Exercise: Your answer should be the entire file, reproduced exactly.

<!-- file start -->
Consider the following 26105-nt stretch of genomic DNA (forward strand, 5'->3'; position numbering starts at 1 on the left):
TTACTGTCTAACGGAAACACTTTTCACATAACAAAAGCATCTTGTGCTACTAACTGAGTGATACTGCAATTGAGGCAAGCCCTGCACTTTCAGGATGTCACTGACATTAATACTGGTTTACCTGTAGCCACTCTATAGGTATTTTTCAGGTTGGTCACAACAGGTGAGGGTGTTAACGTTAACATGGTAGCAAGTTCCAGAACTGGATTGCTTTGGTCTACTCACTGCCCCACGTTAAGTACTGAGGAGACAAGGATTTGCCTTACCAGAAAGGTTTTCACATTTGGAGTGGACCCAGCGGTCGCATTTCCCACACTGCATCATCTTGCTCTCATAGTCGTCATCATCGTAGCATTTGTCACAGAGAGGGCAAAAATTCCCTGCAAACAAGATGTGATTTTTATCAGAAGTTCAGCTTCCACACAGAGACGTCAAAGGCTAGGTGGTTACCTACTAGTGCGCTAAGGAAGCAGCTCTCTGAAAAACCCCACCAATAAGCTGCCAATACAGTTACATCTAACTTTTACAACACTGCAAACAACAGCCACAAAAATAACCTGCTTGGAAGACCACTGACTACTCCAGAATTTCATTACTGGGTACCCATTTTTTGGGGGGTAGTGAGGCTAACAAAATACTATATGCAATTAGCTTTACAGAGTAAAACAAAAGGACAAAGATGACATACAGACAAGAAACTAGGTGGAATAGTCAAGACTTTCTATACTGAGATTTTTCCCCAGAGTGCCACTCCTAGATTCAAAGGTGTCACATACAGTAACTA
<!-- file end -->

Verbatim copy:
Consider the following 26105-nt stretch of genomic DNA (forward strand, 5'->3'; position numbering starts at 1 on the left):
TTACTGTCTAACGGAAACACTTTTCACATAACAAAAGCATCTTGTGCTACTAACTGAGTGATACTGCAATTGAGGCAAGCCCTGCACTTTCAGGATGTCACTGACATTAATACTGGTTTACCTGTAGCCACTCTATAGGTATTTTTCAGGTTGGTCACAACAGGTGAGGGTGTTAACGTTAACATGGTAGCAAGTTCCAGAACTGGATTGCTTTGGTCTACTCACTGCCCCACGTTAAGTACTGAGGAGACAAGGATTTGCCTTACCAGAAAGGTTTTCACATTTGGAGTGGACCCAGCGGTCGCATTTCCCACACTGCATCATCTTGCTCTCATAGTCGTCATCATCGTAGCATTTGTCACAGAGAGGGCAAAAATTCCCTGCAAACAAGATGTGATTTTTATCAGAAGTTCAGCTTCCACACAGAGACGTCAAAGGCTAGGTGGTTACCTACTAGTGCGCTAAGGAAGCAGCTCTCTGAAAAACCCCACCAATAAGCTGCCAATACAGTTACATCTAACTTTTACAACACTGCAAACAACAGCCACAAAAATAACCTGCTTGGAAGACCACTGACTACTCCAGAATTTCATTACTGGGTACCCATTTTTTGGGGGGTAGTGAGGCTAACAAAATACTATATGCAATTAGCTTTACAGAGTAAAACAAAAGGACAAAGATGACATACAGACAAGAAACTAGGTGGAATAGTCAAGACTTTCTATACTGAGATTTTTCCCCAGAGTGCCACTCCTAGATTCAAAGGTGTCACATACAGTAACTA